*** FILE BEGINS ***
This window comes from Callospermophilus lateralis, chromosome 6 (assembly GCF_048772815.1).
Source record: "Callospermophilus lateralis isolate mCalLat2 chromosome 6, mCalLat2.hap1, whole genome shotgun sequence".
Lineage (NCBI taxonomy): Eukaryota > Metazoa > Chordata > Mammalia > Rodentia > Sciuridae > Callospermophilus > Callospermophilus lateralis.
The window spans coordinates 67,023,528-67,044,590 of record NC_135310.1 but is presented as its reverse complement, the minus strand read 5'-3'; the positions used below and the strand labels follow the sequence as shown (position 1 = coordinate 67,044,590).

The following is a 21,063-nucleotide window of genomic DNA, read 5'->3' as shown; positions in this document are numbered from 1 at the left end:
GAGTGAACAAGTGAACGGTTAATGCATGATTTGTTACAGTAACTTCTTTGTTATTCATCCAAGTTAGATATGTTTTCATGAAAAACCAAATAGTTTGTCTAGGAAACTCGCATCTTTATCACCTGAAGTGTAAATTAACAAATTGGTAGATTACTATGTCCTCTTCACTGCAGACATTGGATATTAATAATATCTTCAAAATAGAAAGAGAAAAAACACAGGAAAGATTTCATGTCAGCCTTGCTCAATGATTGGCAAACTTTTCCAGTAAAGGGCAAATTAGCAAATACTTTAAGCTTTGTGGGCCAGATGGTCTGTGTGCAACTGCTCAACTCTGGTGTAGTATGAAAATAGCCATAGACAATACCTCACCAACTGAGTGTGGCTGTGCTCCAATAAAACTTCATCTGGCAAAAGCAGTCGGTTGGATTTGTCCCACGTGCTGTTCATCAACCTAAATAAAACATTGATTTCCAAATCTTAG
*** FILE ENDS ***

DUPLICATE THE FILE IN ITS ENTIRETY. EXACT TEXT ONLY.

This window comes from Callospermophilus lateralis, chromosome 6 (assembly GCF_048772815.1).
Source record: "Callospermophilus lateralis isolate mCalLat2 chromosome 6, mCalLat2.hap1, whole genome shotgun sequence".
Lineage (NCBI taxonomy): Eukaryota > Metazoa > Chordata > Mammalia > Rodentia > Sciuridae > Callospermophilus > Callospermophilus lateralis.
The window spans coordinates 67,023,528-67,044,590 of record NC_135310.1 but is presented as its reverse complement, the minus strand read 5'-3'; the positions used below and the strand labels follow the sequence as shown (position 1 = coordinate 67,044,590).

The following is a 21,063-nucleotide window of genomic DNA, read 5'->3' as shown; positions in this document are numbered from 1 at the left end:
GAGTGAACAAGTGAACGGTTAATGCATGATTTGTTACAGTAACTTCTTTGTTATTCATCCAAGTTAGATATGTTTTCATGAAAAACCAAATAGTTTGTCTAGGAAACTCGCATCTTTATCACCTGAAGTGTAAATTAACAAATTGGTAGATTACTATGTCCTCTTCACTGCAGACATTGGATATTAATAATATCTTCAAAATAGAAAGAGAAAAAACACAGGAAAGATTTCATGTCAGCCTTGCTCAATGATTGGCAAACTTTTCCAGTAAAGGGCAAATTAGCAAATACTTTAAGCTTTGTGGGCCAGATGGTCTGTGTGCAACTGCTCAACTCTGGTGTAGTATGAAAATAGCCATAGACAATACCTCACCAACTGAGTGTGGCTGTGCTCCAATAAAACTTCATCTGGCAAAAGCAGTCGGTTGGATTTGTCCCACGTGCTGTTCATCAACCTAAATAAAACATTGATTTCCAAATCTTAG